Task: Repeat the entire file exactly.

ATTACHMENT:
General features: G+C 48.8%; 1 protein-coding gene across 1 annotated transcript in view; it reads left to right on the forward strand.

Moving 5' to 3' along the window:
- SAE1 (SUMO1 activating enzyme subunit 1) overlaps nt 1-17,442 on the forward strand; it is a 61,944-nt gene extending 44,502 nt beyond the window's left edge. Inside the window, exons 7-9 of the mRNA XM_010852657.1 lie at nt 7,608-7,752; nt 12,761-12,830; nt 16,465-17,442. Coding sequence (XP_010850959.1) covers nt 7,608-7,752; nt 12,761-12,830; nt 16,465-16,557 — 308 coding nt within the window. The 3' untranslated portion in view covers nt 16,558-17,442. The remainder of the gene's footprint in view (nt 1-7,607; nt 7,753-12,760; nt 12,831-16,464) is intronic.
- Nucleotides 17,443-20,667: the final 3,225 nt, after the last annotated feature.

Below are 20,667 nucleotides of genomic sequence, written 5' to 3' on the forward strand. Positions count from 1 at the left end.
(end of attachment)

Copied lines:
General features: G+C 48.8%; 1 protein-coding gene across 1 annotated transcript in view; it reads left to right on the forward strand.

Moving 5' to 3' along the window:
- SAE1 (SUMO1 activating enzyme subunit 1) overlaps nt 1-17,442 on the forward strand; it is a 61,944-nt gene extending 44,502 nt beyond the window's left edge. Inside the window, exons 7-9 of the mRNA XM_010852657.1 lie at nt 7,608-7,752; nt 12,761-12,830; nt 16,465-17,442. Coding sequence (XP_010850959.1) covers nt 7,608-7,752; nt 12,761-12,830; nt 16,465-16,557 — 308 coding nt within the window. The 3' untranslated portion in view covers nt 16,558-17,442. The remainder of the gene's footprint in view (nt 1-7,607; nt 7,753-12,760; nt 12,831-16,464) is intronic.
- Nucleotides 17,443-20,667: the final 3,225 nt, after the last annotated feature.

Below are 20,667 nucleotides of genomic sequence, written 5' to 3' on the forward strand. Positions count from 1 at the left end.